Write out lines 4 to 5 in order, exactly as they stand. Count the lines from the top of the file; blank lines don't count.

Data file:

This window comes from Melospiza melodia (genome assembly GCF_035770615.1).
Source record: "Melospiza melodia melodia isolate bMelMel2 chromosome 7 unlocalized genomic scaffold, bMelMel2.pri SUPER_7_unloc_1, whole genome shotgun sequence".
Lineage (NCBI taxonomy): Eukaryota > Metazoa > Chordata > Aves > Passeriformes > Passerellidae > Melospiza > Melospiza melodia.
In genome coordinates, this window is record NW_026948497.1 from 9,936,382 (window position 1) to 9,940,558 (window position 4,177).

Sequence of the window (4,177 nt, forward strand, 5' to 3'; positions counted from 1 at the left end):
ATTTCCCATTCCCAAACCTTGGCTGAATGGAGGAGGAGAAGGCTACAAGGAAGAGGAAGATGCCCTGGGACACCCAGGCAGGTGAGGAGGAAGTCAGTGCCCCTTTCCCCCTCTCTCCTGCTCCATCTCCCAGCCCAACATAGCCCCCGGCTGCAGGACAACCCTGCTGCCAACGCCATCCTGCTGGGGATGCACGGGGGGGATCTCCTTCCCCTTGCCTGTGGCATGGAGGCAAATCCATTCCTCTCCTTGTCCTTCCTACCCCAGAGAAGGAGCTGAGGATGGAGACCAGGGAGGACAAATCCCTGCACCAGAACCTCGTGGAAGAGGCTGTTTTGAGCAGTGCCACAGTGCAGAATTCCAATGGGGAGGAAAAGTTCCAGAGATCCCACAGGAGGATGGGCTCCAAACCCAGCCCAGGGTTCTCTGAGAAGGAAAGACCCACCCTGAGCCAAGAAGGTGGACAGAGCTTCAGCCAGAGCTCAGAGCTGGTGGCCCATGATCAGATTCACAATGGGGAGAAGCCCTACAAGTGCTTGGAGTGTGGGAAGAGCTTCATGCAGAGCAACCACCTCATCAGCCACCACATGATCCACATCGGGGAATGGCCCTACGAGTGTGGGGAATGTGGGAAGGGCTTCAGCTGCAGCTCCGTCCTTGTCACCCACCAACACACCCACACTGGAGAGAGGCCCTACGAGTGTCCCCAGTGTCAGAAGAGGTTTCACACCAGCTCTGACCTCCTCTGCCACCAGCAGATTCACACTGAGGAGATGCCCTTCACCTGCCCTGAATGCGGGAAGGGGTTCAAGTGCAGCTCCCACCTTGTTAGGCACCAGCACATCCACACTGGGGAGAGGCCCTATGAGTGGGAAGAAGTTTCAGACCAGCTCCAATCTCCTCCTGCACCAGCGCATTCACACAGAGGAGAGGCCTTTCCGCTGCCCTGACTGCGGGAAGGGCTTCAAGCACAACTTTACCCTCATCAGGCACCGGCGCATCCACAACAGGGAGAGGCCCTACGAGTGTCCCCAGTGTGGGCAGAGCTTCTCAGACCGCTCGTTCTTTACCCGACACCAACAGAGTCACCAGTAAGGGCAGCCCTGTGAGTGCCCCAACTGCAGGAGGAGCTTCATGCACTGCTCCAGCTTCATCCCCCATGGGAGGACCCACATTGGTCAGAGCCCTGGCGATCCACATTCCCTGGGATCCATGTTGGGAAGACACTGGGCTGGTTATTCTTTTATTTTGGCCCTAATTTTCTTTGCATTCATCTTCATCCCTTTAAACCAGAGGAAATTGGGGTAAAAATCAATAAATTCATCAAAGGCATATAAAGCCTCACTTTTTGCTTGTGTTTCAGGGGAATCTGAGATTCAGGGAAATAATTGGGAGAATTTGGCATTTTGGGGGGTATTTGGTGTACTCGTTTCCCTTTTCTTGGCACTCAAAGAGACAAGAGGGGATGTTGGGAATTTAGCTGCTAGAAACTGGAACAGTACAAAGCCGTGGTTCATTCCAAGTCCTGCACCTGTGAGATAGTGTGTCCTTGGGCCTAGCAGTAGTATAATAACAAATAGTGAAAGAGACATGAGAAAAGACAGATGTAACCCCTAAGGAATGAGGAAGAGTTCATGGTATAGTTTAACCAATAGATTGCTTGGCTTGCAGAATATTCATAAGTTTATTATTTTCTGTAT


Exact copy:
In genome coordinates, this window is record NW_026948497.1 from 9,936,382 (window position 1) to 9,940,558 (window position 4,177).

Sequence of the window (4,177 nt, forward strand, 5' to 3'; positions counted from 1 at the left end):